Where Is Bashar al-Assad Heading?
by Eyal Zisser
Middle East Quarterly Winter 2008
This item is available on the Middle East Forum website, at
On May 27, 2007, Syrians elected Bashar al-Assad to a second 7-year term as
president in a referendum in which, according to results published two days
later by the Ministry of Interior, Assad received the support of 97.62
percent of the voters, a slight improvement upon the 97.24 percent support
he received in the first referendum. Such results, though, have little
significance. Syrian referendums are a government-orchestrated show and have
nothing in common with normal democratic procedure. Nevertheless, the
referendum is a reminder that Assad has survived seven years in power. His
regime appears more stable than ever, no mean feat given that Bashar's rule
has coincided with perhaps the most difficult years the Baath regime has
known in the past four decades.
Secure in Power
Uri Lubrani, coordinator of Israel government activities in Lebanon between
1982 and 2000, once said that he would not give Bashar more than half a year
in power, not an uncommon sentiment at the time. That Assad survives
moots the debate about his viability. In contrast to U.S. experts'
predictions, Bashar demonstrated that he was not a puppet in the hands of
old guard figures such as Vice President 'Abd al-Halim Khaddam and Defense
Minister Mustafa Tlas. Today, none of the old guard remains in power, and
only former Foreign Minister and current Vice President Faruq al-Shar'a
remains on stage. Most retired on pension, except for 'Abd al-Halim Khaddam,
who defected to Paris from where he attacks the Syrian regime to little
effect. The senior military officer corps are, almost to a man, Bashar's
appointees although, in most cases, the Syrian media does not report on such
appointments: Hasan al-Turkmani, minister of defense; 'Ali Habib, chief of
staff; 'Ali Mamluk, head of the General Security Directorate; and
Muhammad Manasra, head of the Political Security Directorate; for
example. Within the military, Bashar has replicated the patron-client
relationship wielded so effectively by his father. Despite repeated rumors
about tension within the Assad family, there is no evidence that any
rival-most notably Asaf Shawkat, Bashar's brother-in-law and the head of the
Shu'bat al-Mukhabarat al-'Askariyya (military security department), or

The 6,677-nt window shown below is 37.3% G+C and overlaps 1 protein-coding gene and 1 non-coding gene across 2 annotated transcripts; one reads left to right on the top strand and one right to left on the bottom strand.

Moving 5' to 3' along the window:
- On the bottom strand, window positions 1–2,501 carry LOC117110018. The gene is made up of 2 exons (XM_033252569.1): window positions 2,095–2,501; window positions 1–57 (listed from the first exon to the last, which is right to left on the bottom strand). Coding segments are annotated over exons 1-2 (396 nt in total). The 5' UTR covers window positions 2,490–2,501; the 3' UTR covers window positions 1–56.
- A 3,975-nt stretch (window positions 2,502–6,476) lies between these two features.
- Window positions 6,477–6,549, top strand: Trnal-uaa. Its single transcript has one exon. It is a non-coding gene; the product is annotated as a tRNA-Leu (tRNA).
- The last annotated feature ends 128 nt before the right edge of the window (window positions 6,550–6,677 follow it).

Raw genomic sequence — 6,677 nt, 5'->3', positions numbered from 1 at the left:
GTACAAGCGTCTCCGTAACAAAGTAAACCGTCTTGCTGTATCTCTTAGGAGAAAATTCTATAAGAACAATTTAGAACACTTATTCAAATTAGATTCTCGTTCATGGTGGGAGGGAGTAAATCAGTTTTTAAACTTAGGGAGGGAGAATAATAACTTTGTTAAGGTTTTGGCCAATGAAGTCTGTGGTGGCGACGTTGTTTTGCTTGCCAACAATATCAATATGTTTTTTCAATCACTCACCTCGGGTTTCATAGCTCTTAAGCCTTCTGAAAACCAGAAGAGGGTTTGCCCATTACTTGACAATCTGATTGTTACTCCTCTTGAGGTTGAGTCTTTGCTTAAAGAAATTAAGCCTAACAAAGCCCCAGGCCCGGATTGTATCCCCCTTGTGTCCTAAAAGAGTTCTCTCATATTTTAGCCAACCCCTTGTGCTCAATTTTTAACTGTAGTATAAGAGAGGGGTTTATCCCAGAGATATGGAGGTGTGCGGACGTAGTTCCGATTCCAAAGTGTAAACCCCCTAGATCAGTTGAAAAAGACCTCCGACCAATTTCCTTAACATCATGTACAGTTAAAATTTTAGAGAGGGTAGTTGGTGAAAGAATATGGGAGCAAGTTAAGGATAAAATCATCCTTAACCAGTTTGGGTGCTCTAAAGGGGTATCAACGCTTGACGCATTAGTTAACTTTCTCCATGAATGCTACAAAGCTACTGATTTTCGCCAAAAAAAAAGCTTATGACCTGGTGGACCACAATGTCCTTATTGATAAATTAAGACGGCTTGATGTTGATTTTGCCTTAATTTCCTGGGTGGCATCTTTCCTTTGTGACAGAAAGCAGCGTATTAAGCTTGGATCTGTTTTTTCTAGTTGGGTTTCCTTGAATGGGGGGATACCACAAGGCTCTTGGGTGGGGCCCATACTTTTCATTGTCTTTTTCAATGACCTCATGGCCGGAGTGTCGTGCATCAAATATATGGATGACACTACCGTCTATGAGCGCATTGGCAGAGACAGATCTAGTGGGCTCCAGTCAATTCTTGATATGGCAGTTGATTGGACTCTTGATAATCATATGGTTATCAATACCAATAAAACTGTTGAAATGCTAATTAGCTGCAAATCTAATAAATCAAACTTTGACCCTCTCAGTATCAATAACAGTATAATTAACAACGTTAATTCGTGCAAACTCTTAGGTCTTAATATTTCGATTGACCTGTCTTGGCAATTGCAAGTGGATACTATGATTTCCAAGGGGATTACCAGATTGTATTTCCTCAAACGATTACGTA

Bashar's younger brother Mahir, an officer in a Republican Guards
division-has sufficient power to challenge his rule. The family is
maintaining its governmental solidarity. Here, Bashar's low-key personality
may help. There is no question he wields power, but he restrains any
forceful or violent traits that might arouse active opposition within family
or ruling circles.
Also aiding Bashar's staying power is the bureaucracy. In contrast to the
1950s and 1960s when military coups plagued Damascus, the Syrian political
system is now tangled and complex. Given the proliferation of bureaucratic
institutions and separate military forces, any attempt to enlist broad
opposition is almost a mission impossible requiring coordination between the
commanders of dozens of military and security units.
Syria-watchers from across the philosophical and political spectrum today
acknowledge that Bashar is an effective ruler who monopolizes
decision-making in Damascus. His success dashed White House hopes that
it could leverage U.S pressure-mainly blunt and harsh rhetoric together with
sanctions-to destabilize Bashar's regime or force him to change
Not all credit should go to Bashar, though. As with his father, staying in
power may have less to do with his abilities than with the character of his
rivals. Bashar benefits from the absence of any international, regional, or
internal power prepared to oppose him. Also, Syrians believe that Bashar's
fall might mean the rise of radical Islamist forces or lead to the chaos and
insecurity that has plagued post-Saddam Iraq.
A Pyrrhic Republic?
Just as in the time of his father, the price of Bashar's political success
continues to be paid by the Syrian state and its citizens. While Syria is a
model of political stability, it remains weakened and backward, frozen in
economic and social development. Syria's inertness is extracting a heavier
toll on its citizens than ever before. They are falling far behind the
modern world in both technology and living standards. According to the
United Nations Development Program Human Development Index, Syria is 107th
out of 177 countries surveyed; The Wall Street Journal and the Heritage
Foundation's 2007 Index of Economic Freedom rate Syria 145 out of 157
countries surveyed in the same neighborhood as authoritarian states such as
Turkmenistan (152), Libya (155), and North Korea (157). The World